I recently got to speak with an enlightening analyst from Gartner - Rajesh Kandaswamy – who specializes in the Financial Services vertical. He mentioned an insight from an FSI CEO which I’m going to paraphrase (his comments prefixed with [CEO]) and I’ve
added my own commentary (prefixed with [DC]):
[CEO] “The opportunity for ‘digital’ and particularly ‘mobile’ in banking revolves around Service, Spend & Sell”:
- Service: [CEO] Most banks are doing a good job of allowing customers to self-serve through the online and mobile channels. Mobile apps are incredibly popular and innovation in this area continues.
[DC] Although, the (understandable) focus of mobile apps is on high volume transactions. Check account balances, notifications if your balance goes below a threshold, paying bills, transferring between accounts. And with the growth in location based services
– capabilities like proactive auto-loan offers if you’re in a car dealership.
- Spend: [CEO] Mobile Payments is an evolving area and the banks (and non-banks like Google, Apple and Amazon) are still evolving their ideas and options for payments.
[DC] Everyone is (understandably) investing heavily in payment and mobile payment technologies. It may be a Betamax vs VHS, Blu-Ray vs HD DVD scenario where it will take some time to find a winner(s). Jack Dorsey predicted the Square Wallet would change the
way people buy – and then it was removed from the Apple and Google app stores (http://recode.net/2014/05/12/square-finally-gives-up-on-square-wallet-and-bets-on-new-order-ahead-app/)
- Sell: [CEO] This is an area we can all do a lot better in – acquiring customers on mobile devices is important and needs work.
[DC] Yes indeed. For many bank customers, applying for a new product like a loan with your current bank still begins with a blank form. And for customers that are “new-to-bank”, the experience is the same. And for the VAST majority of banks, the experience
on a mobile device is down-right ugly – namely an on-boarding form that was laid out for a desktop browser…for the product owners in these banks the idea of responsive forms is a distant dream! Not to mention integration to use the camera for photos. Or the
fact that the customer can’t complete the transaction digitally – so identity verification and signature capture are still manual processes that happen in the branch. PLEASE – we can do sooooo much better than this. This is a huge opportunity for improvement.
If you look at the modern customer experience for purchasing a product or service, it breaks down like this and the banks need to align themselves to this sales process:
- LIFE EVENT – Something happens to put me in the market. It could be watching a TV ad, talking to a friend, getting married, divorced, graduating, having a baby…something happens to make me go shopping for a new product/service.
- RESEARCH – I then conduct my own research online (search, product comparison sites, social), through friends etc. I don’t want to be sold to…I want to make informed purchasing decisions. And I will inform myself, thank you very much.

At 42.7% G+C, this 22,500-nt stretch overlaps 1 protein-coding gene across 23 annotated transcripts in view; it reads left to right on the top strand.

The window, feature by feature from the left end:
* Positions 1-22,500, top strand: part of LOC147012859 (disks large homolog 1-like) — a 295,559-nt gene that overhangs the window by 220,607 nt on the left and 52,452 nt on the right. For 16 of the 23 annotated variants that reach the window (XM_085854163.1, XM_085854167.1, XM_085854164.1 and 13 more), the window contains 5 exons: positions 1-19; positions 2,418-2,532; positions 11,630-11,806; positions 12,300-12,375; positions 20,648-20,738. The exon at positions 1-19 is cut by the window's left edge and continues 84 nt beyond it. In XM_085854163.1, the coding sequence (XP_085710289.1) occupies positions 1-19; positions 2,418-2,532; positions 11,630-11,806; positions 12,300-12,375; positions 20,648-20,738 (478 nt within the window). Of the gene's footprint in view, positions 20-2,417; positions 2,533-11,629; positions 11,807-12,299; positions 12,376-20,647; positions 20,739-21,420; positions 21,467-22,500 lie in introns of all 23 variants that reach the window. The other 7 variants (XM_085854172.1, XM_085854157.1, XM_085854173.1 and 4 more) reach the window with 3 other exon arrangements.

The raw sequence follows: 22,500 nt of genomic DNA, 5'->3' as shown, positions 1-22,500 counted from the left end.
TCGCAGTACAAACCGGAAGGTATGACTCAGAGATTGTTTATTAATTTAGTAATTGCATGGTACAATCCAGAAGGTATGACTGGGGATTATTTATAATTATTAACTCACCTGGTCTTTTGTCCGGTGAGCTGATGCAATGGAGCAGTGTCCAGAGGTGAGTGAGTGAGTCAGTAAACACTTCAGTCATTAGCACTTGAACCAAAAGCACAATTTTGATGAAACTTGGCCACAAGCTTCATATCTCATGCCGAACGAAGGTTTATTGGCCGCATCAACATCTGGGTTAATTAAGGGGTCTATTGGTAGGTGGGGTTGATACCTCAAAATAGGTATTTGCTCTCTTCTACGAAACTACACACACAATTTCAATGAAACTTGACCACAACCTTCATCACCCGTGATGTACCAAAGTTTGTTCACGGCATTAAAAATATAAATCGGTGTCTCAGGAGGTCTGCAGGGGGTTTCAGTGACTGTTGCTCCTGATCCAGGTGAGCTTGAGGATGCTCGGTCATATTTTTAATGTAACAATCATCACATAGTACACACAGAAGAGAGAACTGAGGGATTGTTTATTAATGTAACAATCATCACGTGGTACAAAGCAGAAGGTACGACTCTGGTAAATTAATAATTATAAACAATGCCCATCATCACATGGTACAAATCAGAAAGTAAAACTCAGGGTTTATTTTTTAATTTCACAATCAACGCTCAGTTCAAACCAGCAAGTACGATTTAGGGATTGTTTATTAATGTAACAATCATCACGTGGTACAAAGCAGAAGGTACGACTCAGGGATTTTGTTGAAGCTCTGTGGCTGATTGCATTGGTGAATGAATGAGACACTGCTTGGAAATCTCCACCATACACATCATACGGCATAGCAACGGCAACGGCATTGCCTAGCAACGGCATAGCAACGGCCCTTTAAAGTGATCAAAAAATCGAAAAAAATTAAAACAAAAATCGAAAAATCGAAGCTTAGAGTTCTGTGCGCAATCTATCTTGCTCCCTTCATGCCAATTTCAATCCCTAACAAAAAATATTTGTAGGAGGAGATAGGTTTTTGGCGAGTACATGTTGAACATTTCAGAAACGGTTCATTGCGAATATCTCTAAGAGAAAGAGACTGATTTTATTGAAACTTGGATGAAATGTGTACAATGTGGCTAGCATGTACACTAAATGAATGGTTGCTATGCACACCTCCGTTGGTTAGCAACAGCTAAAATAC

- APPLY/ORDER– Once I’ve found the product or service I feel best meets my needs, I’ll apply. And this is where it gets complicated. Does your bank support this…
- I’ll apply through any channel (digital / non-digital);
- I’ll use any device I might have in my hand at the time – Smartphone, Tablet, Laptop;
- I’ll move between devices…so I might start on a Smartphone and then continue on a Laptop;
- I’ll ask for assistance online and expect to be able to pause my application, walk in to a branch and ask for help…
DO NOT ASK ME TO START ALL-OVER IF I MOVE BETWEEN DEVICES OR CHANNELS…or you’ll never get to #4.
- SERVICE – This is where the bank gets to kick in to service mode and WOW! the customer with a great banking experience online, in branch and over the phone. But this is wishful thinking if the APPLY experience isn’t a good one.
Doing a good job of APPLY is hard if you are relying on the IT department to build it for you OR you rely on your core banking / loan management systems vendor to deliver it for you. Both of these options tend to build from the database up.
So the restrictions of your core systems are imposed upon the customer experience. The better approach is to design from the customer experience down and then meet in the middle with the core system(s).
Compare your purchase experience to Amazon.com – a company with a relentless focus on the customer experience:
- I can browse their massive catalogue on my Smartphone. Put things in my Cart or Wishlist for later. If I forget…they drop me reminder emails, tell me if the price on something I was looking at has gone down, etc.
- I can continue my shopping experience on my iPad or Laptop but get an experience that is tailored for that device. What I did on my Smartphone is remembered – I don’t have to start again.
- If I’m using a Fire Tablet or Smartphone I can use the Mayday button to get immediate live help.
- If I email them a question – I get a great response and quickly.
So many banks have invested heavily in making their most important sales transactions (credit cards, personal loans, checking accounts…) available online…then they were frantically getting to market with mobile apps for
mobile banking…now they need to make those online account opening capabilities responsive. But the frameworks they’ve been using for browser development aren’t mobile responsive. ARGHHHHHHH!!!! I can hear their collective cries of frustration
from my desk.
The good news is that there are emerging technologies in the area of Systems of Engagement that may aleviate some of the pain associated with banks trying to move at the pace of their customers' devices and digital engagement experiences. Another area worth
researching is the work of Forrester regarding Low Code Platforms. I'll aim to write more about these emerging technologies in the coming weeks.